Winter brings with it all sorts of safety concerns for accidents that can happen on the road, at home, or at work. Personal injury claims are filed in order to seek justice for those hurt in accidents caused by things like fire, ice, carbon monoxide fumes, and other dangers to life and limb. State and federal laws protect accident victims from things like defective products; drunk drivers; on the job injuries; medical errors, and more.
It’s important to have legal avenues for justice and lawyers ready to help victims in need.
Of course, the better result is accident prevention, no negligence or error, and not having an innocent person hurt in the first place. To that end, we provide the following compilation of safety tips for the holiday season and the winter months ahead.
1. Fire Injuries
It’s not really a big surprise that winter is the season when most fires are reported; however, the Centers for Disease Control and Prevention (CDC) research has been studied to confirm that winter is the most dangerous time for a residential fire. And, according to the Federal Emergency Management Administration (FEMA), winter fires are a real concern.
- 905 people die in winter home fires each year.
- $2,091,000,000 in property loss occurs from winter home fires.
- 67 percent of winter fires occur in one- and two-family homes.
- Cooking is the leading cause of all winter home fires.
- 5 to 8 p.m. is the most common time for winter home fires.
1. Never leave a fire unsupervised; this includes fireplaces as well as candles, stoves, and grills.
2. Make sure that candle flames are a good distance away from drapery as well as safe from being turned over by your kids, your dogs, or your curious cat.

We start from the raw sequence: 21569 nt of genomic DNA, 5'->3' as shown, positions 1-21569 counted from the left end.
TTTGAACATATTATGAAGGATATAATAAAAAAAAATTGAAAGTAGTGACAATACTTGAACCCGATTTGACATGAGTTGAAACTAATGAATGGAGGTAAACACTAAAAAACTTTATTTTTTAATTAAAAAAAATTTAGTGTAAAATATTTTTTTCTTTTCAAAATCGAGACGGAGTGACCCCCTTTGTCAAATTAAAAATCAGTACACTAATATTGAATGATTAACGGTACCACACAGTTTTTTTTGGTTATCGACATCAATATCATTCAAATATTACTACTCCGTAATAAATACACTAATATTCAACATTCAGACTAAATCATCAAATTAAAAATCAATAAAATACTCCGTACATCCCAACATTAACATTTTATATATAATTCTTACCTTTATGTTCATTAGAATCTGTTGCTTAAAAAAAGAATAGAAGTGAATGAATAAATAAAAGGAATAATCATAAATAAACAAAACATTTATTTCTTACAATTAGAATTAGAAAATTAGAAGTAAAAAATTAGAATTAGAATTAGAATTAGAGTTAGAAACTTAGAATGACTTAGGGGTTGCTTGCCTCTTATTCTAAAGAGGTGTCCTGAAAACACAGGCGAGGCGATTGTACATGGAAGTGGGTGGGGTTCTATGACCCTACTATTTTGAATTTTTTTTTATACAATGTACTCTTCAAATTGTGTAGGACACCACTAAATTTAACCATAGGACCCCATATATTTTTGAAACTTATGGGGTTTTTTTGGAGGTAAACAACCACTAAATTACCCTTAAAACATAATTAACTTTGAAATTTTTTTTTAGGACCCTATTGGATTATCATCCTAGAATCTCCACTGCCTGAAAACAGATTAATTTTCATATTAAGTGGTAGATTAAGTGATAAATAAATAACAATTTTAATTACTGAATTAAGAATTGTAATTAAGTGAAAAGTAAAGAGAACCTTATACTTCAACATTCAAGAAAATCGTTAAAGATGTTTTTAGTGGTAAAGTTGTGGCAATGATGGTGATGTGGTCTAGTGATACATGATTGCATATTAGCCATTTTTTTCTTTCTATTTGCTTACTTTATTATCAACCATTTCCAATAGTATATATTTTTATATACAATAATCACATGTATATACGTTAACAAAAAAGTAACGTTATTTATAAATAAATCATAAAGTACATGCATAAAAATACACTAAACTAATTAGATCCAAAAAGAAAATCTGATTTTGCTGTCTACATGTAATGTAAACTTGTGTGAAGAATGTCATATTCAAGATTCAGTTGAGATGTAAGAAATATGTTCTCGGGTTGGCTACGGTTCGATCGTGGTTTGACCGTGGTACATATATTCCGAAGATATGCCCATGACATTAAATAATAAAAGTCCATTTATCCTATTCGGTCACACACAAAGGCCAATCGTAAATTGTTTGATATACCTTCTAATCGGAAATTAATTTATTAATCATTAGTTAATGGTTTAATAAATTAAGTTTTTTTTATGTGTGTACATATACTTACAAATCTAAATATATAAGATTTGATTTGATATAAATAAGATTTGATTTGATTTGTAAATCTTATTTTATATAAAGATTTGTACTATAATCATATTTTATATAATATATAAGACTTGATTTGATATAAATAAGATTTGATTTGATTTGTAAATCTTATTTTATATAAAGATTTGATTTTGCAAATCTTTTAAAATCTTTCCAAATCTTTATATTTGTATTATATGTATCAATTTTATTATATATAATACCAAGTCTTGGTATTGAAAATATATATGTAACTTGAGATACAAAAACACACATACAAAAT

3. Don’t use a generator that burns gas or charcoal inside your home or garage.
4. Don’t use a barbecue grill inside your home or garage.
5. Make sure to have smoke detectors inside your house and that the batteries are working.
6. Plug only ONE heat-generating appliance into an outlet at a time. (Remember: both a space heater and a blow dryer are heat-generating appliances.)
7. Have your chimney and vents inspected by a professional inspector every year.
8. Watch the kids — don’t let anything that can burn get within 3 feet of a space heater, fireplace, or stove. Paper, clothing, and other flammable material can catch fire at a distance many assume to be safe.
9. Holiday meals are the start of many home fires: Thanksgiving, Christmas Eve, and Christmas Day are the three highest days for residential fires caused by cooking. Most of these cooking fires are caused by the cook leaving things unattended. Never leave your kitchen when you’re using the stove, oven, or grill.
10. On New Year’s Eve, leave the fireworks to the professionals. Even if local ordinances allow you to purchase and enjoy fireworks, the dangers are great. According to NFPA, the risk of a death by fire because of fireworks in this country is greater than for cigarettes, and many more are injured in fireworks accidents.
Source: FEMA, CDC, and NFPA
2. Carbon Monoxide Poisoning